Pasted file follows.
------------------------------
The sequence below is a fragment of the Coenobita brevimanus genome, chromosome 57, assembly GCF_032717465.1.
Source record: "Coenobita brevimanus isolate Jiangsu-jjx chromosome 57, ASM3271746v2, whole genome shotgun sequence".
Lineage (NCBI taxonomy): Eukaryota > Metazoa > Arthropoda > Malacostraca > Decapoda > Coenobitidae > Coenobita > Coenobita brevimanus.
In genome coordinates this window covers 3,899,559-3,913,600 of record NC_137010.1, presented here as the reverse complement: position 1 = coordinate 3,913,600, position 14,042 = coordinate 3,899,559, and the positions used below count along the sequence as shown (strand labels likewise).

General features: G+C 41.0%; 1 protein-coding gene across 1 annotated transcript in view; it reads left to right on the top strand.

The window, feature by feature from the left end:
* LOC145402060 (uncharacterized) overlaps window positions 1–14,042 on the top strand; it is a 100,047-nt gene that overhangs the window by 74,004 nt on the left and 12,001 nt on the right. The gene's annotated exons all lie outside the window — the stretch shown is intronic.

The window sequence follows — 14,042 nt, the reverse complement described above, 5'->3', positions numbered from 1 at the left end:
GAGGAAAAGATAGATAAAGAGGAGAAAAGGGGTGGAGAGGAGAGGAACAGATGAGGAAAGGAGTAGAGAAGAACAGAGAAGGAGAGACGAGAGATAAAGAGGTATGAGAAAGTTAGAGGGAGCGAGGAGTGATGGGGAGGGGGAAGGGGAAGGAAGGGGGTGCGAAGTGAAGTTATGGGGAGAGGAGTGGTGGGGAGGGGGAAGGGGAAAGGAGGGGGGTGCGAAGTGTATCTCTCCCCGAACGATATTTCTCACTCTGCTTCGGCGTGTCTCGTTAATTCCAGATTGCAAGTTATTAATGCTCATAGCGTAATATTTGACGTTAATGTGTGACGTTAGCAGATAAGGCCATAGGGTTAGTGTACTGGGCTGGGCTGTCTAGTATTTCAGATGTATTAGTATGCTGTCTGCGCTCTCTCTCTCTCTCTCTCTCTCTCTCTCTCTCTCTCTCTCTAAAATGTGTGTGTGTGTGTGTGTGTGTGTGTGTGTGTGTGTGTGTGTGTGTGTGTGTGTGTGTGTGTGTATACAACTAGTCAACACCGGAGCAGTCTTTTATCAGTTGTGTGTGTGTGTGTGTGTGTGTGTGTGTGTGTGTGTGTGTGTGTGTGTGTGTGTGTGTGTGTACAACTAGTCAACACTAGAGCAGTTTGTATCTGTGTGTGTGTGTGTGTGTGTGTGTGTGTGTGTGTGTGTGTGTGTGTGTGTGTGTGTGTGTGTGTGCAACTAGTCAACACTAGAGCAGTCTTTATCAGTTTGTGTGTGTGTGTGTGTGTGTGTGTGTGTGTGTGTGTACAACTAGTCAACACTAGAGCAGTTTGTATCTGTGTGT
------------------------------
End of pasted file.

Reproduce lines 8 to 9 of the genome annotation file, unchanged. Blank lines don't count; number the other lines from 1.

The window sequence follows — 14,042 nt, the reverse complement described above, 5'->3', positions numbered from 1 at the left end:
GAGGAAAAGATAGATAAAGAGGAGAAAAGGGGTGGAGAGGAGAGGAACAGATGAGGAAAGGAGTAGAGAAGAACAGAGAAGGAGAGACGAGAGATAAAGAGGTATGAGAAAGTTAGAGGGAGCGAGGAGTGATGGGGAGGGGGAAGGGGAAGGAAGGGGGTGCGAAGTGAAGTTATGGGGAGAGGAGTGGTGGGGAGGGGGAAGGGGAAAGGAGGGGGGTGCGAAGTGTATCTCTCCCCGAACGATATTTCTCACTCTGCTTCGGCGTGTCTCGTTAATTCCAGATTGCAAGTTATTAATGCTCATAGCGTAATATTTGACGTTAATGTGTGACGTTAGCAGATAAGGCCATAGGGTTAGTGTACTGGGCTGGGCTGTCTAGTATTTCAGATGTATTAGTATGCTGTCTGCGCTCTCTCTCTCTCTCTCTCTCTCTCTCTCTCTCTCTCTCTCTAAAATGTGTGTGTGTGTGTGTGTGTGTGTGTGTGTGTGTGTGTGTGTGTGTGTGTGTGTGTGTGTGTGTATACAACTAGTCAACACCGGAGCAGTCTTTTATCAGTTGTGTGTGTGTGTGTGTGTGTGTGTGTGTGTGTGTGTGTGTGTGTGTGTGTGTGTGTGTGTGTACAACTAGTCAACACTAGAGCAGTTTGTATCTGTGTGTGTGTGTGTGTGTGTGTGTGTGTGTGTGTGTGTGTGTGTGTGTGTGTGTGTGTGTGTGTGCAACTAGTCAACACTAGAGCAGTCTTTATCAGTTTGTGTGTGTGTGTGTGTGTGTGTGTGTGTGTGTGTGTACAACTAGTCAACACTAGAGCAGTTTGTATCTGTGTGT